A review of best practices and country experiences has demonstrated that there is no agricultural transformation without risk management. Therefore, mapping the various risks faced by farmers, value chain operators, and the households’ access to food is fundamental. Governments support appropriate risk-hedging instruments, and engage in capacity development to increase the effectiveness of the different measures applied. It should, however, be noted that risk management strategies are context specific and vary from one region to another. For instance, developed countries and most countries in Latin America and Caribbean stress market-based instruments, such as commodity exchange, contract farming, and food and agricultural market information system, while many Asian countries rely on irrigated agriculture as well as government-based buffer stocks and strategic grain reserve to stabilize prices and support producers.
NEPAD, in partnership with FAO and the Platform for Agricultural Risk Management (PARM) hosted by IFAD, is supporting African countries and regional economic communities in mainstreaming agriculture and food-security risk management into investment plans to make sure that risk management interventions are planned, coordinated, budgeted and effectively implemented. For FAO, reducing risks by enhancing resilience to shocks and stresses of member countries is a new paradigm that is being promoted through its overarching goals to eradicate hunger, food insecurity, malnutrition, and poverty in an economically, socially and environmentally sustainable manner.
The last parts of the document summarize the procedures for effective integration of risk management tools into national investment plans. Effective integration of risk management tools into national investment plans should begin with a situation analysis of the risk profiles, inventory of existing management practices, institutional context and capacity (stakeholder analysis), policy environment, and regulatory and enforcement capacity. The extent and trend of price variability, production and yield fluctuations, income variability and vulnerability of consumers need to be part of the situation analysis, which is to be presented and discussed at stakeholders’ workshop. Major national studies and findings in the area of agricultural risk management and related areas, as well as international and regional best practices, are also to be presented and discussed at the event. The goal for showcasing them is the creation of a committee for developing a roadmap with a comprehensive strategic framework for identifying multiple agricultural risk management tools and facilitating a holistic approach to their implementation and mainstreaming into investment plans and policies.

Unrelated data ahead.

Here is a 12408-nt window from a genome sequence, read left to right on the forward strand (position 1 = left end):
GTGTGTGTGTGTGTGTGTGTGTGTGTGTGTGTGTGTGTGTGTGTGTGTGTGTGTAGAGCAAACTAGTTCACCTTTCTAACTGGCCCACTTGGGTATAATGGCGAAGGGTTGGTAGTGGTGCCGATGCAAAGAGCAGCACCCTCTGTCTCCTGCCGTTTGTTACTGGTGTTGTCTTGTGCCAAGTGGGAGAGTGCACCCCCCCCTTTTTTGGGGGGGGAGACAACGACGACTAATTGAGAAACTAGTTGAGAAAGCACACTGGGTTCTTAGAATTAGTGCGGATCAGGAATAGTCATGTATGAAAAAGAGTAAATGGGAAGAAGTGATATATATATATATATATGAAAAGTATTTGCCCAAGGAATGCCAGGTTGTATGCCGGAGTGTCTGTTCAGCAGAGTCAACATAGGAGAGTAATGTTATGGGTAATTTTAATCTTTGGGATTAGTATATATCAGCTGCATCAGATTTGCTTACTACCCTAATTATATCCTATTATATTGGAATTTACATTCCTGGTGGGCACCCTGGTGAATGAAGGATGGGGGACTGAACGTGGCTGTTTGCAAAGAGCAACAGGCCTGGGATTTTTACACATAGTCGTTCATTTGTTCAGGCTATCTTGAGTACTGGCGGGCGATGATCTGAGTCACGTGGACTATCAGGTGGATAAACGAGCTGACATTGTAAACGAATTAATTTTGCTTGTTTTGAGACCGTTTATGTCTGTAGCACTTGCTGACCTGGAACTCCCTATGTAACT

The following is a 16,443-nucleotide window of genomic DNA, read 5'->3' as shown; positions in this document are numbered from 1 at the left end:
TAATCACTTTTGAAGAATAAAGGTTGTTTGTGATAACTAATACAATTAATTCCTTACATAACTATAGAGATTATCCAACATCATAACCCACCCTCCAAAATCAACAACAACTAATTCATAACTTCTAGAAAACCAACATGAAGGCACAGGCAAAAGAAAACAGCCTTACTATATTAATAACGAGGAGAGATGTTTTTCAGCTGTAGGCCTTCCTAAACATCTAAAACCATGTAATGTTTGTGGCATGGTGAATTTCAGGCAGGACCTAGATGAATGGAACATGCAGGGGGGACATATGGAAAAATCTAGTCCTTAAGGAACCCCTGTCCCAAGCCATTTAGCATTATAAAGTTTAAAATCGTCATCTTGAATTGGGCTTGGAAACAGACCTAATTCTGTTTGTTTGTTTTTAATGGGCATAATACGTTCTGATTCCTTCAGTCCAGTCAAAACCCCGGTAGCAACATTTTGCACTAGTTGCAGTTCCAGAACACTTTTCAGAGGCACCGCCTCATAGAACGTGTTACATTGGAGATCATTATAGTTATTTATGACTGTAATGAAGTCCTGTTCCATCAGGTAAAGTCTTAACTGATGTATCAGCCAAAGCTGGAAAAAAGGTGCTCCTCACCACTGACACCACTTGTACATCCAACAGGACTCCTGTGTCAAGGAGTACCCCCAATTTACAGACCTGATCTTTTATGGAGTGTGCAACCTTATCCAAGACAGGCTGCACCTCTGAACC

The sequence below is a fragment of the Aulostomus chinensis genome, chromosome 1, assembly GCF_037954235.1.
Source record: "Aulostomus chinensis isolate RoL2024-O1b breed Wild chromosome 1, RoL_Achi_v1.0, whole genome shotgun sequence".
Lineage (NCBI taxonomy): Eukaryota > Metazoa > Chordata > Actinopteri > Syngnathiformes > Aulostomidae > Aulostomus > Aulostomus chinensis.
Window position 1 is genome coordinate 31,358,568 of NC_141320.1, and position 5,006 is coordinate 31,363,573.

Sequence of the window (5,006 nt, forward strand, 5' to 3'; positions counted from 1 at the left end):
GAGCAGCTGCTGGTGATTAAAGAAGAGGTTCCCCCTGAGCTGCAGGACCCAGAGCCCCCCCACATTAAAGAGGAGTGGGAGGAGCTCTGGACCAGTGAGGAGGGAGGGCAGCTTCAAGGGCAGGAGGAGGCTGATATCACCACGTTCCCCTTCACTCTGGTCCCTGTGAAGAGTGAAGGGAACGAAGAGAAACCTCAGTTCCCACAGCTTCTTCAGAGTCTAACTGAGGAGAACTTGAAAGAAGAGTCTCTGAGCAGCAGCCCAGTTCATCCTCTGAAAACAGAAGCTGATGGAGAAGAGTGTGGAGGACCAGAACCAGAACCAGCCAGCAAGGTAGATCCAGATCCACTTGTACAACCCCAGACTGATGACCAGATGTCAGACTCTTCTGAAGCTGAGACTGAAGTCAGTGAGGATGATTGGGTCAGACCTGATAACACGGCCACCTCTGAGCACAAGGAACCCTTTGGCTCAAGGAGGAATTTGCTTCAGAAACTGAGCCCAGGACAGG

Among the major elements of the roadmap are: (i) policy and strategic framework using a holistic approach to address missing markets and support agricultural risk reduction, mitigation and coping, and making certain that all food security and agricultural development policies, programmes, and projects do not inadvertently increase vulnerability of the poor, especially women; (ii) programmes for institutional coordination and capacity development for enforcing contracts; (iii) steps in finalizing the integration of risk management tools into CAADP investment plans; and (iv) analytical works and database on price and production variability and risk management tools. The roadmap provides a guideline for generating and sharing knowledge, exchanging experiences, and fostering dialogue among public and private stakeholders in the field of agricultural risk management.